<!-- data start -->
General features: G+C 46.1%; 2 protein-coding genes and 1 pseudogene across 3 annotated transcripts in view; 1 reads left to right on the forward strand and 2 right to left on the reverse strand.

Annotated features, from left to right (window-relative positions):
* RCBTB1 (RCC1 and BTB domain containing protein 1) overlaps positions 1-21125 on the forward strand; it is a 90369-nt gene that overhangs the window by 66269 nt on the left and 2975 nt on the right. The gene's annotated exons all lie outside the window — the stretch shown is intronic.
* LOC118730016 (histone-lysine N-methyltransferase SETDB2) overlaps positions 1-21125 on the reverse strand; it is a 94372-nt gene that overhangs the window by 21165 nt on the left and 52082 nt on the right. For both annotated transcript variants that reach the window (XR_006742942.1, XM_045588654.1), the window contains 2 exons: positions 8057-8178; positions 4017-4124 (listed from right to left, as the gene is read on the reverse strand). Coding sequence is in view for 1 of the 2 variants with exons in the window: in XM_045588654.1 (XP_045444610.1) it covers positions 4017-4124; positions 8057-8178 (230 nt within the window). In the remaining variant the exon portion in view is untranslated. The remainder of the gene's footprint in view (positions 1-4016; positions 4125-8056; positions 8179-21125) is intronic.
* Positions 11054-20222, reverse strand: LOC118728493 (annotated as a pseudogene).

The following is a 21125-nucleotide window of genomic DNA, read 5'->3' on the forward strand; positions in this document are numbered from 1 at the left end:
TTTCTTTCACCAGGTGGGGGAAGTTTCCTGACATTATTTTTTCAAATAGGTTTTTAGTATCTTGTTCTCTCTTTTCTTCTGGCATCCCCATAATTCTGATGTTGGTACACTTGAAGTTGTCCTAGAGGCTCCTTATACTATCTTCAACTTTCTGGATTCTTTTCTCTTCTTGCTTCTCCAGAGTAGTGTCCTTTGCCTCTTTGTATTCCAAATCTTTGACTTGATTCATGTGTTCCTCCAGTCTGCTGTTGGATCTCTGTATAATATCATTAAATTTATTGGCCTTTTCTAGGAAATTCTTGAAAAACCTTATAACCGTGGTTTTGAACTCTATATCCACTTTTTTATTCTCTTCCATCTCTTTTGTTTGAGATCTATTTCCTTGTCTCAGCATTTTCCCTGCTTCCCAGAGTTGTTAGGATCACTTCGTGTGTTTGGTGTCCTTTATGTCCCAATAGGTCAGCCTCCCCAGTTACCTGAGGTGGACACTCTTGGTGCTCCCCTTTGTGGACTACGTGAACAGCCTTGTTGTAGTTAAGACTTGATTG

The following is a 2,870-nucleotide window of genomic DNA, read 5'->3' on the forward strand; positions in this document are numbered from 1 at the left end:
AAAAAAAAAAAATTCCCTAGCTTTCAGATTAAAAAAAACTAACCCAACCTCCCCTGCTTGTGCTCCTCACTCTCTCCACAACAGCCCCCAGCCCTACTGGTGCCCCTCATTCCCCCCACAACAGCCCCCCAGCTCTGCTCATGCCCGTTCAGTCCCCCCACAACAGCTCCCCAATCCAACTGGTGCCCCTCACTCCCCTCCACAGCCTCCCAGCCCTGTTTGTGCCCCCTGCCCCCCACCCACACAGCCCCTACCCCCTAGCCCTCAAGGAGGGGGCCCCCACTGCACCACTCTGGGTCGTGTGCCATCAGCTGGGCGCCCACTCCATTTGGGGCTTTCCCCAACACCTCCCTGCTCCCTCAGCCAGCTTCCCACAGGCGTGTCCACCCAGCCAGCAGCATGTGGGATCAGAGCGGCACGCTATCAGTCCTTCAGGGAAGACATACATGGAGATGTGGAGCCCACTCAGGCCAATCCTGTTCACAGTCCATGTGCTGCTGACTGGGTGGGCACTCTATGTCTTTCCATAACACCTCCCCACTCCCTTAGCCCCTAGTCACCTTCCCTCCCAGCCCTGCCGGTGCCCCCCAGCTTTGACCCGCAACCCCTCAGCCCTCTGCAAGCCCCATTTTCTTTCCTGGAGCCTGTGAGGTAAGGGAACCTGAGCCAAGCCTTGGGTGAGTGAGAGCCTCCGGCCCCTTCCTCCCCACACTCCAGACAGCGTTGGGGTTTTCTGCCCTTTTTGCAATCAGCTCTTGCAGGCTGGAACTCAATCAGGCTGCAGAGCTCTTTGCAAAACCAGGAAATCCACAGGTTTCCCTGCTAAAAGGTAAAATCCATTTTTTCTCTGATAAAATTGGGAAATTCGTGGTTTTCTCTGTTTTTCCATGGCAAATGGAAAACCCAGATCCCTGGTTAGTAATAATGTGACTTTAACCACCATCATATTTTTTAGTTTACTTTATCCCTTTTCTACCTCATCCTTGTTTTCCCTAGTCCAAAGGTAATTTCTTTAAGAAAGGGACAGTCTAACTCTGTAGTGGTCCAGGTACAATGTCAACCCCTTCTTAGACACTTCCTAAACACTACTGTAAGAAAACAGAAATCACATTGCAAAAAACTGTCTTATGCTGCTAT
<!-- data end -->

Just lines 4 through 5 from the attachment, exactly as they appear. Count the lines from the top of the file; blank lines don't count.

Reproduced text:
* LOC118730016 (histone-lysine N-methyltransferase SETDB2) overlaps positions 1-21125 on the reverse strand; it is a 94372-nt gene that overhangs the window by 21165 nt on the left and 52082 nt on the right. For both annotated transcript variants that reach the window (XR_006742942.1, XM_045588654.1), the window contains 2 exons: positions 8057-8178; positions 4017-4124 (listed from right to left, as the gene is read on the reverse strand). Coding sequence is in view for 1 of the 2 variants with exons in the window: in XM_045588654.1 (XP_045444610.1) it covers positions 4017-4124; positions 8057-8178 (230 nt within the window). In the remaining variant the exon portion in view is untranslated. The remainder of the gene's footprint in view (positions 1-4016; positions 4125-8056; positions 8179-21125) is intronic.
* Positions 11054-20222, reverse strand: LOC118728493 (annotated as a pseudogene).